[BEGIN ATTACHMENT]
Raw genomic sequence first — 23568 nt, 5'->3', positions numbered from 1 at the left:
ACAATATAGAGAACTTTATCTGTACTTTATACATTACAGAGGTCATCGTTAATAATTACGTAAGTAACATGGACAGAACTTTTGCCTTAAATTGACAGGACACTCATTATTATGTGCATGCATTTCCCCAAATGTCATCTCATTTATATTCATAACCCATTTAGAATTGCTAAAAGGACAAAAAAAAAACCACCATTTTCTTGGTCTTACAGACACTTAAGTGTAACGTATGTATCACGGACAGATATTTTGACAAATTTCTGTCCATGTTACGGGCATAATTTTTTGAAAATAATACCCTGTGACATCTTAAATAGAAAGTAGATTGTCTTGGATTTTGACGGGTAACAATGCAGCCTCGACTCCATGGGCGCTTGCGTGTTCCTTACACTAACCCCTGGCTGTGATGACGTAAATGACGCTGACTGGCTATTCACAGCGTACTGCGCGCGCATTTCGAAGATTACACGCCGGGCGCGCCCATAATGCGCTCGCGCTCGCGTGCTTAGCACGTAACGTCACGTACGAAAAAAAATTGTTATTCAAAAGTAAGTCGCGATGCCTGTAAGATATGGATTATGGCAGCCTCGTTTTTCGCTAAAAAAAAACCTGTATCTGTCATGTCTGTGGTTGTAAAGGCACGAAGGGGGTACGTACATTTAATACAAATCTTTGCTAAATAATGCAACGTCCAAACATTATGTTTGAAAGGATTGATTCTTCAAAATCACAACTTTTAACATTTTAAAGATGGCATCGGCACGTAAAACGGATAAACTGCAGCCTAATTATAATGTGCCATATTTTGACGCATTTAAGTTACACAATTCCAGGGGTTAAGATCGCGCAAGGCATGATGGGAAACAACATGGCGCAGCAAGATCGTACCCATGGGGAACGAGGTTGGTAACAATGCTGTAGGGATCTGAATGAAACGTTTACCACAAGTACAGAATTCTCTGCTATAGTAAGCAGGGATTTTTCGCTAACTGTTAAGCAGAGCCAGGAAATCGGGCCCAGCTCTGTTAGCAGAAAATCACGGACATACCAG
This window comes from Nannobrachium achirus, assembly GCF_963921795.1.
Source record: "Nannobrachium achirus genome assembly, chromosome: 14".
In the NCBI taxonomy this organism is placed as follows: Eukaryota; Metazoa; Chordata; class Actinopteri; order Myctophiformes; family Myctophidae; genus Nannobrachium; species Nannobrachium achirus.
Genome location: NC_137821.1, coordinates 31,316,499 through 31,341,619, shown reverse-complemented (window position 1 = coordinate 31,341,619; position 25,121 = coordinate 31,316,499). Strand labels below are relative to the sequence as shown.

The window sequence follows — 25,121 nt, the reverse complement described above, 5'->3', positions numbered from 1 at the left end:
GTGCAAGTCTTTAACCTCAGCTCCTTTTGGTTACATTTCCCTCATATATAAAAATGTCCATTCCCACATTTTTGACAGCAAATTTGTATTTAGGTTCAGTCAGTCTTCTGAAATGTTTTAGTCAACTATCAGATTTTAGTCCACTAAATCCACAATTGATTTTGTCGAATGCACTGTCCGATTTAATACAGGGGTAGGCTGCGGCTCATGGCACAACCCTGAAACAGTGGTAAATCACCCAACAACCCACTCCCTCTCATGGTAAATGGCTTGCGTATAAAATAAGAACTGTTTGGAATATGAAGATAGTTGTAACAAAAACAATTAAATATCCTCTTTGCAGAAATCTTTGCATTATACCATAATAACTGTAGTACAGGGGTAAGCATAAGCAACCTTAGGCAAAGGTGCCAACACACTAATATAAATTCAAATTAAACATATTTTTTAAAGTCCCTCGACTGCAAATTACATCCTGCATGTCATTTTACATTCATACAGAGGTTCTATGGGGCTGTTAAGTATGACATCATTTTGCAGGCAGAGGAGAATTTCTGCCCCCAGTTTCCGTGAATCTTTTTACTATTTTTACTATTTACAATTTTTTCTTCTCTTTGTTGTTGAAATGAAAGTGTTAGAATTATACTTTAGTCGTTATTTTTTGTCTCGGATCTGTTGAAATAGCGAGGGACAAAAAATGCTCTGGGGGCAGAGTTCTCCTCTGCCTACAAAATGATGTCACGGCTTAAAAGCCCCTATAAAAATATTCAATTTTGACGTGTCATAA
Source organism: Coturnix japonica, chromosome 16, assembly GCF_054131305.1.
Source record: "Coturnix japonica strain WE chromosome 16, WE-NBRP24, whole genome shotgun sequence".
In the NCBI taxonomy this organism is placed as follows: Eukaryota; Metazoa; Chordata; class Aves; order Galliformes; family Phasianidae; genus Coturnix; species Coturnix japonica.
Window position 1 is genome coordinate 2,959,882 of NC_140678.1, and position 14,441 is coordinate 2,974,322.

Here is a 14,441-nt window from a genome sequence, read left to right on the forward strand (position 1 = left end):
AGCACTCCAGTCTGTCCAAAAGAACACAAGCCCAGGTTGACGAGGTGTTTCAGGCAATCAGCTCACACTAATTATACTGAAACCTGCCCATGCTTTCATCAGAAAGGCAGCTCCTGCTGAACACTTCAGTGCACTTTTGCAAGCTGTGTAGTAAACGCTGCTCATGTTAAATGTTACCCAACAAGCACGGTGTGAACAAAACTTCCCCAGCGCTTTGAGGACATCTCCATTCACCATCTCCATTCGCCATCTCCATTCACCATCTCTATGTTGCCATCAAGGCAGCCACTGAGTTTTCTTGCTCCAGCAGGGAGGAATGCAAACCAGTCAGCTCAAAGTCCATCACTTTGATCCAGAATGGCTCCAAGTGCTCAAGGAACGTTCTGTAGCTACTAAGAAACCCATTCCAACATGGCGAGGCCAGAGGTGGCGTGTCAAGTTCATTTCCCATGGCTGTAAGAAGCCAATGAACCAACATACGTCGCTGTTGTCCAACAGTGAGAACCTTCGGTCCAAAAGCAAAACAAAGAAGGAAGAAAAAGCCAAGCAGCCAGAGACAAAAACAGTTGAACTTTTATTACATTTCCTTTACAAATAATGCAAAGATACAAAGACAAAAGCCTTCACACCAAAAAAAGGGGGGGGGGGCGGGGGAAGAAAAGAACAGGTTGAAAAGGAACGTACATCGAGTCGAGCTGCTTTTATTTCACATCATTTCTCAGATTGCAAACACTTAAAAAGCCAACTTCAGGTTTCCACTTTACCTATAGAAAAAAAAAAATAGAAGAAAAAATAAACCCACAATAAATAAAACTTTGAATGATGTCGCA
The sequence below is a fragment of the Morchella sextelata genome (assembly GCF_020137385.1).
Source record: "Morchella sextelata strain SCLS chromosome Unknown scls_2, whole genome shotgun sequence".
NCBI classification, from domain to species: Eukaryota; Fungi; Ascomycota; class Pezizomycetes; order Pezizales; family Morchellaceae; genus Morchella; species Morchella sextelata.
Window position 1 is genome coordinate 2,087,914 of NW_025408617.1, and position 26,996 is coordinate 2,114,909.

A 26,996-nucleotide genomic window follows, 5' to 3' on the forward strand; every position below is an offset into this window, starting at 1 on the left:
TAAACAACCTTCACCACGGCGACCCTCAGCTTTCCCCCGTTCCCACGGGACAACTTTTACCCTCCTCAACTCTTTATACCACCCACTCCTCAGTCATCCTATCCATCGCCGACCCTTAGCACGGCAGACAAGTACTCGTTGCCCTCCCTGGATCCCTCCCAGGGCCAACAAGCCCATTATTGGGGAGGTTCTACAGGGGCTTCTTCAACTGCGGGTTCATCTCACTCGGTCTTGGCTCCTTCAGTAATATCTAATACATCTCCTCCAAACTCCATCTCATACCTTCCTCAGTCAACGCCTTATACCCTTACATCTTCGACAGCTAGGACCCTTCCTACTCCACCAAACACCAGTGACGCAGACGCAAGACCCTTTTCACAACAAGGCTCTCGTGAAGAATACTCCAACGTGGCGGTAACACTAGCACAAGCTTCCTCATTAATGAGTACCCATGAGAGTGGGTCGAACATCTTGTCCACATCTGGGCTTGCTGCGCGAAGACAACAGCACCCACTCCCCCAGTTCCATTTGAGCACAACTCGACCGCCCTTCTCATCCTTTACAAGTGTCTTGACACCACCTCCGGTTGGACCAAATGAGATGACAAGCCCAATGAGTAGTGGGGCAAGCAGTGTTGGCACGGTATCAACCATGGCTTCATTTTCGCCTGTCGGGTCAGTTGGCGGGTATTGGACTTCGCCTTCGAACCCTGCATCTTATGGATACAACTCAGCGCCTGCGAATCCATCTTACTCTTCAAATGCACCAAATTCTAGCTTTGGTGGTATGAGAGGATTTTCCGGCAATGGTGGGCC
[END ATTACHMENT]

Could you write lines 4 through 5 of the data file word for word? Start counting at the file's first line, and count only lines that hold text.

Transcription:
Source record: "Nannobrachium achirus genome assembly, chromosome: 14".
In the NCBI taxonomy this organism is placed as follows: Eukaryota; Metazoa; Chordata; class Actinopteri; order Myctophiformes; family Myctophidae; genus Nannobrachium; species Nannobrachium achirus.